Birder's Guide

OCT 2017

Birder's Guide is the American Birding Association's newest publication. Each issue focuses on a key subject, providing tips from experienced birders on a wide variety of topics like Travel, Listing & Taxonomy, Gear, and Conservation & Community.

Issue link: http://bg.aba.org/i/880901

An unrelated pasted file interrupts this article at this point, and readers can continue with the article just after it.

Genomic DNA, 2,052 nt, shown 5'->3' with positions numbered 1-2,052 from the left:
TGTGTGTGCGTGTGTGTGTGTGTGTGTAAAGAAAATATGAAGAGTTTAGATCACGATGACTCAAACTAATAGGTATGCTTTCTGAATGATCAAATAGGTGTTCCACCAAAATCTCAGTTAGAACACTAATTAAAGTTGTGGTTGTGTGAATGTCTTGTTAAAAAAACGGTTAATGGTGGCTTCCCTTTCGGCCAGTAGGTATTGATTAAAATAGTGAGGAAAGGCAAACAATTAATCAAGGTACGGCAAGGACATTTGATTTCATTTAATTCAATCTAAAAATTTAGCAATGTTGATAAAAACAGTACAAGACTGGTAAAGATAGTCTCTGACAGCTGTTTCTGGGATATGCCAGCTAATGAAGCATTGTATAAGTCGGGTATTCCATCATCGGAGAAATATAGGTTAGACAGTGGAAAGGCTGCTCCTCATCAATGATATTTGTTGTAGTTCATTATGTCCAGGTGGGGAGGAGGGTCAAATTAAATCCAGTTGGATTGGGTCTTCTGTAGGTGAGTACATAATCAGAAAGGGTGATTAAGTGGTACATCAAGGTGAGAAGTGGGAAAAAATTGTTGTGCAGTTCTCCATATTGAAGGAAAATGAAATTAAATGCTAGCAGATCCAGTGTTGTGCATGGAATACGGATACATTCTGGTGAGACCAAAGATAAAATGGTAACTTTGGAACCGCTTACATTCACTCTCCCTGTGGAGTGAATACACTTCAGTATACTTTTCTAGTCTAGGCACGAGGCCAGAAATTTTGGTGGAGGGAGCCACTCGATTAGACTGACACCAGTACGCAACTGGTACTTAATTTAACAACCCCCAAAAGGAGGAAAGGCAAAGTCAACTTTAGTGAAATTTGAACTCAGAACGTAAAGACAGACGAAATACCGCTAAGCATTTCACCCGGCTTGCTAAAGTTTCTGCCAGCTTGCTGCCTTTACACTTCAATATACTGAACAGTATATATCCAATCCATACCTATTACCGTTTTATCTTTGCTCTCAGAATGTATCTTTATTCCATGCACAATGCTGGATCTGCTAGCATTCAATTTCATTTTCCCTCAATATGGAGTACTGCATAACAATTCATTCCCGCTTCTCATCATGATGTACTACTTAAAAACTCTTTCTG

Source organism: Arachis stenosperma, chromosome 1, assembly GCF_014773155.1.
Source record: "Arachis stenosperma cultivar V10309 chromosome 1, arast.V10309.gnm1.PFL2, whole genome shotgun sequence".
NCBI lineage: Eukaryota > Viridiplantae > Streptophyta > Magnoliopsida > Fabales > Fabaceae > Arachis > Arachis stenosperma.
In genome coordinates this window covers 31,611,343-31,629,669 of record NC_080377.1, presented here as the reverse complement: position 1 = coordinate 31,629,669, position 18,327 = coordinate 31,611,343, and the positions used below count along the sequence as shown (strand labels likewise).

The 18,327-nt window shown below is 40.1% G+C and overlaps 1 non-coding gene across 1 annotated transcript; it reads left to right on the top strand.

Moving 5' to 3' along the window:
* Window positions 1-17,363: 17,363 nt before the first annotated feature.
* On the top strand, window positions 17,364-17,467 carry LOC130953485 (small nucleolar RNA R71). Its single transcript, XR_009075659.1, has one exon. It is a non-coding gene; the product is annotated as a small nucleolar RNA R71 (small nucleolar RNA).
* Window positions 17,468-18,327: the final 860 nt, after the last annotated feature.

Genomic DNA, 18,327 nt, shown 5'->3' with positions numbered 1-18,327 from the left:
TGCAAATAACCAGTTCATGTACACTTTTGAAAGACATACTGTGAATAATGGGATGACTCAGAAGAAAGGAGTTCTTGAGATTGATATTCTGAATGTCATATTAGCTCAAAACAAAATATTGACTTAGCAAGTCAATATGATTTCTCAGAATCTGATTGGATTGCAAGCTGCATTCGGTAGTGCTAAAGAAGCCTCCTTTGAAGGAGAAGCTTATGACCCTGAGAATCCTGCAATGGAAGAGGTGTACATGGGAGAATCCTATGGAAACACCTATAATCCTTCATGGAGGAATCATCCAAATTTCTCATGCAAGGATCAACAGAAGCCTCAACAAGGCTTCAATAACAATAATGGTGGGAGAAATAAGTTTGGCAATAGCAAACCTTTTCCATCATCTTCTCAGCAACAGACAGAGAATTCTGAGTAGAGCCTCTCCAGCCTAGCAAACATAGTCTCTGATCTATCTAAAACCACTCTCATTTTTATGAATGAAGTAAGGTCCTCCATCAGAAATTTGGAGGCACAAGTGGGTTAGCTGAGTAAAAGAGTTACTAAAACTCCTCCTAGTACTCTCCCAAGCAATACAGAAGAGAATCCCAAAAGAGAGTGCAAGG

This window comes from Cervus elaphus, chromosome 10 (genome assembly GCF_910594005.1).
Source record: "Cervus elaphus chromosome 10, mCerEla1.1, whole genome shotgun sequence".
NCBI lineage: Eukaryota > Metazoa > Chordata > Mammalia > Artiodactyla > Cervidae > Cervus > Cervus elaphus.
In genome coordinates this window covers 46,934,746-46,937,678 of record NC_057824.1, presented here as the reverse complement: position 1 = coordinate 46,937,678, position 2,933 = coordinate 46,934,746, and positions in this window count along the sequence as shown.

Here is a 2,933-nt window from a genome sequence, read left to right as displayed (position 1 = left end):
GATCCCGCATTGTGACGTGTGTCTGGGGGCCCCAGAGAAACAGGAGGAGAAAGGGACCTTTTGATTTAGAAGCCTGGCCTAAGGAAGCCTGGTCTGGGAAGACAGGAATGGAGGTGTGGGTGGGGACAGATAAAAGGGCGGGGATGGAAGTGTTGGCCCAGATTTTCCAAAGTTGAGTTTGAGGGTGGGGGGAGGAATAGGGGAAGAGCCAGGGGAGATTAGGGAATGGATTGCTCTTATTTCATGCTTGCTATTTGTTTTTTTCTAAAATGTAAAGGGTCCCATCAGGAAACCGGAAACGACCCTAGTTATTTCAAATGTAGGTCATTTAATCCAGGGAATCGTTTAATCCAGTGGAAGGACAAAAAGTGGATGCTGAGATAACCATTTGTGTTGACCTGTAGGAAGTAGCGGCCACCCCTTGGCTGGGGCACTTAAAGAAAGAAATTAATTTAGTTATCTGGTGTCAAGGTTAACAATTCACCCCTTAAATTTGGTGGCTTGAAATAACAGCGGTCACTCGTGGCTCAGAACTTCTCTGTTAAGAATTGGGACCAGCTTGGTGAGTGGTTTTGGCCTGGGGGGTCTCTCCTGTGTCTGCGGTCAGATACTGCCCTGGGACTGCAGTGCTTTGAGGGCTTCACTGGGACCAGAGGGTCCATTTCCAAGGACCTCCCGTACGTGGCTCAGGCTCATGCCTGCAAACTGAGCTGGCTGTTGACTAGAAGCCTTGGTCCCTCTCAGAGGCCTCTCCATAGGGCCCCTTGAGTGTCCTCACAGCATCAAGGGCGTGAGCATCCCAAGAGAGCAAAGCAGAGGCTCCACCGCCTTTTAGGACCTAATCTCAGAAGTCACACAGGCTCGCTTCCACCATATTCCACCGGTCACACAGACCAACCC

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Amazonian Big Day 14 Birder's Guide to Listing & Taxonomy | October 2017 guaranteed sign of a nest. I got on the bird with my binoculars—a male Madeira Antwren (then known as Stipple-throated Antwren)—and easily found the roofed, cup-shaped nest with two magenta-spot - ted white eggs 30 cm (about a foot) from the ground. The nest of this species was previously unknown to science (Williams 2016). The following day, I returned to formally describe the nest and record breeding behavior; there is no time for such frivolities on a Big Day. At last, I arrived at Cocha Raya, my fi- nal destination in daylight. I perched high on a cliff that viewed miles of canopy bro- ken by a grassy marsh mixed with bushes in the foreground. Many key marsh and scrub specialists were in full song, such as the Gray-breasted Crake, Little Cuckoo, Plain-crowned Spinetail, Black-billed Seed-Finch, and Solitary Black Cacique. A pair of regal Horned Screamers occu - pied their nest, and dozens of tanagers, including Turquoise, Paradise, and Opal- crowned, chipped and streamed through the trees overhead. With the sun at my back, I scanned the skies for distant flying species as they headed into their roosts, which including a Black Caracara, a high- flying Giant Cowbird, and two Crested Oropendolas, each converted into a saf - fron hue by the low sun. After an uneventful walk back to the BACKGROUND: n The overlook by the front cabins of the station offers spectacular scenes above the Río Madre de Dios. Sometimes you can even see snow atop Andean mountain peaks over 100 miles away. Photo © Sean Williams BELOW: n Scissor-tailed Nightjar is a poorly known austral migrant to southern Peru, so I was thrilled to find this individual on 2 June 2015. A month and a half later, the bird could be found in the same exact spot on the trail. Photo © Sean Williams BACKGROUND: n The overlook by the front cabins of the station offers spectacular scenes above the Río Madre de Dios. Sometimes you can even see snow atop Andean mountain peaks over 100 miles away. Photo © Sean Williams BELOW: n Scissor-tailed Nightjar is a poorly known austral migrant to southern Peru, so I was thrilled to find this individual on 2 June 2015. A month and a half later, the bird could be found in the same exact spot on the trail. Photo © Sean Williams

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